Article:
The end result of this happens in just a flash; it’s suddenly there and causes us to respond in a variety of ways such as:
Since problem domains and cosmologies are defined by boundaries we first look to locate the boundary. Once a client is at the edge of their cosmology, they may need a push to get them through the edge to the other side where they will find themselves in a different cosmology.
Finding the edge may require several adjacency moves, looking for the right clues. If the client presents a memory or references a space or object in one of their secondary worlds, we can begin to expand on their inner reality. The kind of questions we can use to do this are:
This kind of questioning will begin to take the awareness of the client outside of itself, discovering and developing the ‘hidden’ information held within that world. As an example, take the last question above, this question will generate more information with regards to the location of the ‘white jug’, and in this case it was on a table. The questioning continued (note that the client is also drawing each aspect of their response as well, then placing each aspect in space in relation to the other pieces):
The client then expanded outside the floor to darkness and then outside the darkness to the walls, we could go no further than that, this was the boundary of the world. We could now begin to question the aspects of the memory individually, taking note of the ‘hole’ which is a clue to a ‘portal’ out of the world.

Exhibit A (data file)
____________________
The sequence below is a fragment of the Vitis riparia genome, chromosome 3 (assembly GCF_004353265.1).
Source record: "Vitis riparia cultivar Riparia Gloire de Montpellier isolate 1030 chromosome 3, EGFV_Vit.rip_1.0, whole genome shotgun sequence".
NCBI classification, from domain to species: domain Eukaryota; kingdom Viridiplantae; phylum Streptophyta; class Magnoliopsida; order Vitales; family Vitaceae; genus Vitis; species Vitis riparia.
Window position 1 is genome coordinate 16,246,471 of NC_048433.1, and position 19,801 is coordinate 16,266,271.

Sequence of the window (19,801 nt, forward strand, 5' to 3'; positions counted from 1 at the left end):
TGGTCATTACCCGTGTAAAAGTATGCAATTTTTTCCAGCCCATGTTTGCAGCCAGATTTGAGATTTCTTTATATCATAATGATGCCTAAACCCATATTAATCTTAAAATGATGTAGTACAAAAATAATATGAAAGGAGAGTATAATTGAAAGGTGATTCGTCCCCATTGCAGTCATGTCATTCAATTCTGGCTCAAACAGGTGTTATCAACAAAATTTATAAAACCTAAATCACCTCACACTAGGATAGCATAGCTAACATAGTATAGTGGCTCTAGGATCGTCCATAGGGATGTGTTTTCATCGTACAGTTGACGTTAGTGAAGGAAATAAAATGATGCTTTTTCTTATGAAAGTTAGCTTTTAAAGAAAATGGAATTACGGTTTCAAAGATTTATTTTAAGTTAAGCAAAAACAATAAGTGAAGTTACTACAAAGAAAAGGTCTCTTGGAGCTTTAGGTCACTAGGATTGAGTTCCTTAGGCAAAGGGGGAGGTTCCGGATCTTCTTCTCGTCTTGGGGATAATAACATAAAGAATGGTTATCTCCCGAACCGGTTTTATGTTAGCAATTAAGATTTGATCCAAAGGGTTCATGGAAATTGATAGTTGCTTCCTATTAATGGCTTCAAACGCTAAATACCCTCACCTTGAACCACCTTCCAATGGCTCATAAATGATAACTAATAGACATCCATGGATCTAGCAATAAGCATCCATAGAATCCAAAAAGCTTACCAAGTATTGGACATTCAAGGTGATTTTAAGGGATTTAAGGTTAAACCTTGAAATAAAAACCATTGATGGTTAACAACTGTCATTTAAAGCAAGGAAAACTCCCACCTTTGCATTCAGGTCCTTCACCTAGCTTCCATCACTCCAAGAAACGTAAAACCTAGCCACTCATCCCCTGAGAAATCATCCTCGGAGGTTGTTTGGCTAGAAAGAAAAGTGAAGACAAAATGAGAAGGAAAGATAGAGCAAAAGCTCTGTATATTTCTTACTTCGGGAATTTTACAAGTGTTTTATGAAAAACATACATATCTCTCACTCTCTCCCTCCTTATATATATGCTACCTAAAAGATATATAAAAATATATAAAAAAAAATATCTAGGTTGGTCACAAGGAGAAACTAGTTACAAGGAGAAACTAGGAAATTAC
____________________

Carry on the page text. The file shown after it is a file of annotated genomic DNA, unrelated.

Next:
As a client moves between spaces they are downloading information that will work for them on several levels. They are linking parts of their life by viewing events in the past from different perspectives separated out in different spaces. Thus a network of perceptual positions is forming. As this process develops the client in time will drop a clue that the facilitator should pick up on and make the next move towards or through the edge to another cosmology and into a solution space.
David provided us with the following clues and detail:
Some spaces will give the client particular insight. These spaces are called sweet spots. The client will have such a view of the world that they have a different perspective on the nature of their problem and they may continue to talk for long periods of time.
What to do:
Weak links are the off-hand comments or obscure gestures that might go unnoticed, for example, a word that’s repeated or a wave of the hand. The client might believe that they mean nothing but, if the facilitator picks up on these comments or gestures, they might find that they lead the client closer to the edge of the cosmology.
What to do:
We have discussed the two observer positions within each world. However, in the course of the session, the client may answer questions from the third person viewpoint. When moved to adjacent spaces they may change this view and become the person in the memory / picture. When they do this, they will use the ‘I’ pronoun. For example the client may suddenly begin to associate into the event or memory, when they do so they will begin to say ‘I’ instead of ‘the girl’. Take this opportunity to develop the secondary world looking for the edges of the boundary, windows and portals into another cosmology.
What to do: